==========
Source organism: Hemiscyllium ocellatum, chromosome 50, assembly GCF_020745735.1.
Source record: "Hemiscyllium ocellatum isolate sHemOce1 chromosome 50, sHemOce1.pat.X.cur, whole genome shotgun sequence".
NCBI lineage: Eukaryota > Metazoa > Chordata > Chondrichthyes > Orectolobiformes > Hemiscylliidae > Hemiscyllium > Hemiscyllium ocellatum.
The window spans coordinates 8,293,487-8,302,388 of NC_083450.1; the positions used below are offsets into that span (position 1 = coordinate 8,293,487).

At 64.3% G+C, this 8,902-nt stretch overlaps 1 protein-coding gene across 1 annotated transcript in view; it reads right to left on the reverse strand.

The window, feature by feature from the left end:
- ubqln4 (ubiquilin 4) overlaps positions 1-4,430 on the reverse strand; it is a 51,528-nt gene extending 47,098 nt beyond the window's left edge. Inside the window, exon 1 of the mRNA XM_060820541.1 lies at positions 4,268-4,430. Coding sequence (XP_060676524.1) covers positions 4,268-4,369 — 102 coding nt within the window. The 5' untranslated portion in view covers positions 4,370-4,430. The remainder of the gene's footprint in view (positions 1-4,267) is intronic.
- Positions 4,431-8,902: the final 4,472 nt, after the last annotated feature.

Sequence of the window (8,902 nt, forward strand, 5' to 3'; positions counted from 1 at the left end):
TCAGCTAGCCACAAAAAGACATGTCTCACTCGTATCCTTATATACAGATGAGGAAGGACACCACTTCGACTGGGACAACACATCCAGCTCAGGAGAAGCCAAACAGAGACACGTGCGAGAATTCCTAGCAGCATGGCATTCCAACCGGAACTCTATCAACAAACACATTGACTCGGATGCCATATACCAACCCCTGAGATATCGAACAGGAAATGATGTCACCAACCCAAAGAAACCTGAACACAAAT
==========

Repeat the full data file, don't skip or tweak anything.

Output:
Source organism: Hemiscyllium ocellatum, chromosome 50, assembly GCF_020745735.1.
Source record: "Hemiscyllium ocellatum isolate sHemOce1 chromosome 50, sHemOce1.pat.X.cur, whole genome shotgun sequence".
NCBI lineage: Eukaryota > Metazoa > Chordata > Chondrichthyes > Orectolobiformes > Hemiscylliidae > Hemiscyllium > Hemiscyllium ocellatum.
The window spans coordinates 8,293,487-8,302,388 of NC_083450.1; the positions used below are offsets into that span (position 1 = coordinate 8,293,487).

At 64.3% G+C, this 8,902-nt stretch overlaps 1 protein-coding gene across 1 annotated transcript in view; it reads right to left on the reverse strand.

The window, feature by feature from the left end:
- ubqln4 (ubiquilin 4) overlaps positions 1-4,430 on the reverse strand; it is a 51,528-nt gene extending 47,098 nt beyond the window's left edge. Inside the window, exon 1 of the mRNA XM_060820541.1 lies at positions 4,268-4,430. Coding sequence (XP_060676524.1) covers positions 4,268-4,369 — 102 coding nt within the window. The 5' untranslated portion in view covers positions 4,370-4,430. The remainder of the gene's footprint in view (positions 1-4,267) is intronic.
- Positions 4,431-8,902: the final 4,472 nt, after the last annotated feature.

Sequence of the window (8,902 nt, forward strand, 5' to 3'; positions counted from 1 at the left end):
TCAGCTAGCCACAAAAAGACATGTCTCACTCGTATCCTTATATACAGATGAGGAAGGACACCACTTCGACTGGGACAACACATCCAGCTCAGGAGAAGCCAAACAGAGACACGTGCGAGAATTCCTAGCAGCATGGCATTCCAACCGGAACTCTATCAACAAACACATTGACTCGGATGCCATATACCAACCCCTGAGATATCGAACAGGAAATGATGTCACCAACCCAAAGAAACCTGAACACAAAT